Spencer-Peirce-Little Farm History
John Spencer was granted a 400-acre parcel, the lion’s share of which now makes up the Spencer-Peirce-Little Farm, in 1635 as part of the first allocation of land to new settlers. He was an investor in the cattle venture that drove settlement in Newbury, and was a man of means. The town also granted him a house lot of four acres near the landing site in the Parker River.
John Spencer played a prominent role in the early years of the fledgling settlement, representing the town to the General Court in Boston, acting as a captain in the militia, and involving himself in a mill-building venture with friend and fellow wealthy settler Richard Dummer. In 1637, however, both Spencer and Dummer were disarmed for being supporters of Anne Hutchinson and part of a heretical sect. He left Newbury, likely intending to return, and left his property to his nephew. John Spencer died in England in 1648, and his nephew sold the property, now smaller by 100 acres, to Daniel Peirce.
Daniel Peirce Sr. came to Newbury from Watertown in 1638. Like Spencer, he took an active role in the affairs of the new town, and was engaged in blacksmithing, malt making, farming, and cattle raising. When he died in 1677, the farm had greatly increased in value – from 500 to 1,200 pounds, due in part to barns and outbuildings he had built on the land and in part to the growing settlement and scarcity of new land in Newbury.
Daniel Peirce Sr. left the farm to his son, known as Colonel Daniel Peirce. Col. Peirce held nearly every post available to a man of means in Newbury at the time. He was a justice of the peace, a militia leader, a charter representative, and a member of the Council of Massachusetts Bay from 1693-1704. His status is reflected in his choice of the first pew in the new meeting house, completed in 1699.
Col. Peirce had many properties, and his primary residence until 1690 seems to have been at the upper end of Chandler’s Lane, now Federal Street, in Newburyport. By 1690, however, he had built a massive cruciform-style stone and brick manor house down a long elm-lined allée on his Newbury farm. Why he chose to build a masonry house in an area where wooden houses were the established tradition remains a mystery. It is certainly true that in England stone houses were associated with status, and that many of his neighbors were from areas in England where there were strong masonry traditions, but his choice was nonetheless an unusual one.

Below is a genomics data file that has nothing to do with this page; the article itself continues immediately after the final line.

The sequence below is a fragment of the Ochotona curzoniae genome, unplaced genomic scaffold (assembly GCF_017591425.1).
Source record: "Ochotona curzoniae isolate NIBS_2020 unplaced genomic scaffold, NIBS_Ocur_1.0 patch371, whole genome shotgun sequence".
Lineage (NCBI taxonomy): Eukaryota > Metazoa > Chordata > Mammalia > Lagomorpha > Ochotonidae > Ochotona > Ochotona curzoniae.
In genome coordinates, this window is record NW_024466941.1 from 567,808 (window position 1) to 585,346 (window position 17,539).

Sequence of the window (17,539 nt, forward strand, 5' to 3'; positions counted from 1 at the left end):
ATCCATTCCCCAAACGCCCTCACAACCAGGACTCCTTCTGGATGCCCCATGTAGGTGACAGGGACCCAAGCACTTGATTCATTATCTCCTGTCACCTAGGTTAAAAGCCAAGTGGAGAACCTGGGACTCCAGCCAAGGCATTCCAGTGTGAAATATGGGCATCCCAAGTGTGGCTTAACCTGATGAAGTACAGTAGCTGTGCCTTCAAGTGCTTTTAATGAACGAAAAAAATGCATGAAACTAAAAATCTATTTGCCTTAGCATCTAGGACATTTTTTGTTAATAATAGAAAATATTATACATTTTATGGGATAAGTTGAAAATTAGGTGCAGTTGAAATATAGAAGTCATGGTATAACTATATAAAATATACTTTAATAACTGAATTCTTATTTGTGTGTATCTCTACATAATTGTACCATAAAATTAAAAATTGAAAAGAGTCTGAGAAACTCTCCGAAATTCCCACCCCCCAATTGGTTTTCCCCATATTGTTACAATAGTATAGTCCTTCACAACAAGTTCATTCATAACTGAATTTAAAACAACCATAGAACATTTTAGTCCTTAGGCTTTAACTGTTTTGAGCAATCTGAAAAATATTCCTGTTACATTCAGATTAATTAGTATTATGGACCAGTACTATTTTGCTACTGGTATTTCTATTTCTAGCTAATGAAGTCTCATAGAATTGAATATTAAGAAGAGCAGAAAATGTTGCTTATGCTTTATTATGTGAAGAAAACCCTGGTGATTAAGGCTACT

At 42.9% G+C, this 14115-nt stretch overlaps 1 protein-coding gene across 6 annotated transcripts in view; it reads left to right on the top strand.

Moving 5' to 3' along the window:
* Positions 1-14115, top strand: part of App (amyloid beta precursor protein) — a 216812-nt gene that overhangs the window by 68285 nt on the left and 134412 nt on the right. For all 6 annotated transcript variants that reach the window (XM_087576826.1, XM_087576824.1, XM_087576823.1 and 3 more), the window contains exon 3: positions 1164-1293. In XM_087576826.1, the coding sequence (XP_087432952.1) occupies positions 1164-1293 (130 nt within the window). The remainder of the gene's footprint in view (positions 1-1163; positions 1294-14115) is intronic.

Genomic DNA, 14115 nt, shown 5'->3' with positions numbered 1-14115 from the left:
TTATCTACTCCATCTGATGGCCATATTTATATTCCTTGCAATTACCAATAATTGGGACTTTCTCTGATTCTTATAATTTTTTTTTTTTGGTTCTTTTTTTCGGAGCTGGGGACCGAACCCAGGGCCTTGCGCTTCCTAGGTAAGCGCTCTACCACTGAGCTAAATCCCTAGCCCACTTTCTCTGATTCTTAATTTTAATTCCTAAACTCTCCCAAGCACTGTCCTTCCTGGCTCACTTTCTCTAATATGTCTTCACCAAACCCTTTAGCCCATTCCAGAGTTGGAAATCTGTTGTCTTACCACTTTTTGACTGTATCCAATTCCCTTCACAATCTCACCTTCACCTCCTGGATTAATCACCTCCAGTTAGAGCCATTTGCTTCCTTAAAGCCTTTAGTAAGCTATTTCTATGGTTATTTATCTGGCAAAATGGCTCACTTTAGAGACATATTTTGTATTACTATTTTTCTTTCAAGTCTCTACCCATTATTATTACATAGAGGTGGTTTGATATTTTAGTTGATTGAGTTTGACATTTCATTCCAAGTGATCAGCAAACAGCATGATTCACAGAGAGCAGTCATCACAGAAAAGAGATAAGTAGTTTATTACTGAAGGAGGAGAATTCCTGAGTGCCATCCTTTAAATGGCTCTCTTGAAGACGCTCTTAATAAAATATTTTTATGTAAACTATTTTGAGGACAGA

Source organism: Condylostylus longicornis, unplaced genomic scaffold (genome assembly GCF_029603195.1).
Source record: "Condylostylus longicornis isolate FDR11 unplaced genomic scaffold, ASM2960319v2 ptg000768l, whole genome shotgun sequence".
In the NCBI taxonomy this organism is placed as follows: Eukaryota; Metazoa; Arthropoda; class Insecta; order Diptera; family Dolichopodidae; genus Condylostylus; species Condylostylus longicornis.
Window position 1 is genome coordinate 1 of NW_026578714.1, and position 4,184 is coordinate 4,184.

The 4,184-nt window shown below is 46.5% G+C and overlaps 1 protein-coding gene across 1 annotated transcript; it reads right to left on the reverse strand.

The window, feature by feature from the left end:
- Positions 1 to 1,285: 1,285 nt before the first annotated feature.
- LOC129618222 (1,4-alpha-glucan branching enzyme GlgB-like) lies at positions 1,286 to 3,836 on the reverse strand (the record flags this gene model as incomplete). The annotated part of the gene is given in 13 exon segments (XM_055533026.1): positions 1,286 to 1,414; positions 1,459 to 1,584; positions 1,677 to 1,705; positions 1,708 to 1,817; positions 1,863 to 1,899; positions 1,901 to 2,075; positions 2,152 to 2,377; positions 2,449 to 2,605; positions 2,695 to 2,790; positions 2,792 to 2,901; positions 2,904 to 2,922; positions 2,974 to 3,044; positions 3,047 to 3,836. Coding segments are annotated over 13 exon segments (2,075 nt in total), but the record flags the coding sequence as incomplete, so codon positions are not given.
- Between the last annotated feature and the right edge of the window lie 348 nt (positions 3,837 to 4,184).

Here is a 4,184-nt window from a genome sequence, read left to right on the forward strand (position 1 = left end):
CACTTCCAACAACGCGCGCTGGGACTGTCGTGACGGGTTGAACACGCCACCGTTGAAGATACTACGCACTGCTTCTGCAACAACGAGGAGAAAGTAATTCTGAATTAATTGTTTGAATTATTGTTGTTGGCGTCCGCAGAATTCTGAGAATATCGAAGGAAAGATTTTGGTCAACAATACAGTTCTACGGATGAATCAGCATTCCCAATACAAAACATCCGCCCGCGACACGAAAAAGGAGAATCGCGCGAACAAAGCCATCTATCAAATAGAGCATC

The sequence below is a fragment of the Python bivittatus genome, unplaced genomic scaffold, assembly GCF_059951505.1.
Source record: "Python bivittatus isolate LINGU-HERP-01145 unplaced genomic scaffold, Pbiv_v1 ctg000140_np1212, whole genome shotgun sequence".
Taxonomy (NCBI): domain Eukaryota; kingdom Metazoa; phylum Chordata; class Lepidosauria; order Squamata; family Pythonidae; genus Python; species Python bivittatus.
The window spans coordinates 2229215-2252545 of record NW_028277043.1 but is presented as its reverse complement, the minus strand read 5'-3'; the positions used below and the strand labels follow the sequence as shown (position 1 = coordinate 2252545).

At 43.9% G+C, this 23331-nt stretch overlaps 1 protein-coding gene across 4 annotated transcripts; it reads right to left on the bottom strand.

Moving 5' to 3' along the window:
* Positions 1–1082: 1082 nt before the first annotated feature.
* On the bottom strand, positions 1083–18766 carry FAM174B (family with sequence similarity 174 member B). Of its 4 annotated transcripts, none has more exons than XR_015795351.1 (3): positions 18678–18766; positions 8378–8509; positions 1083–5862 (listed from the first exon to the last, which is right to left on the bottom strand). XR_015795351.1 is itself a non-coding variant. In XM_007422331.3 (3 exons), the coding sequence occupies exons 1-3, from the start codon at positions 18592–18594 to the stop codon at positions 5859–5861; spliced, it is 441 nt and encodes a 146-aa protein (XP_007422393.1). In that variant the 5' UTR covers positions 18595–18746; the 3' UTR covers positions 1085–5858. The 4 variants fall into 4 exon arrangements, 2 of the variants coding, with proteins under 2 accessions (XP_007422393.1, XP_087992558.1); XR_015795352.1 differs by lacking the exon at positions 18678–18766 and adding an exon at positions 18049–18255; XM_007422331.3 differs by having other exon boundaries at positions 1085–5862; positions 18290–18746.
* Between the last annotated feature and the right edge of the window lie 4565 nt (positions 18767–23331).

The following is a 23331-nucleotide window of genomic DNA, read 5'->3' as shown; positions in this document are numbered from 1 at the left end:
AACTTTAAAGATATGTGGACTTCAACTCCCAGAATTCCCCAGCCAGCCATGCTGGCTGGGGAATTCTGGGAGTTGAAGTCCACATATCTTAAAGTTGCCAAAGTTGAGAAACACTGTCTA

Col. Peirce died in 1704, leaving the house to his son Benjamin. The house remained in the Peirce family until 1778.
In 1778, Newburyport merchant Nathaniel Tracy purchased the farm from the Peirce descendants. Tracy’s ownership inaugurated an era when the house served as a country seat for families prominent in nearby Newburyport.
Nathaniel Tracy was a very wealthy man, the wealthiest merchant in Newburyport prior to the Revolution. He fitted out a fleet of privateer vessels during the Revolution, and suffered severe financial hardships as a result. By 1786, he was in complete financial collapse, and was sent to live in genteel retirement at the farm. During his early ownership of the farm, Tracy made modest Georgian-style changes to the house, reconfiguring the central chimney, replacing the mantles, and encasing the beams.
When Nathaniel Tracy died in 1796, at the age of forty-five, and his widow sold the property to Offin Boardman, who had once worked aboard Tracy’s ships. Boardman had achieved fame during the Revolution for his daring exploits aboard privateer vessels, which landed him in prison in England twice. After the Revolution, Boardman made significant business dealings from his wharf on the Newburyport waterfront.
Boardman added the wooden wing to the main manor house, adding a Federal parlor and sleeping chamber. He also added the farmhouse to the rear of the manor house and attached them through a breezeway. Boardman used the house for family quarters and then for servants.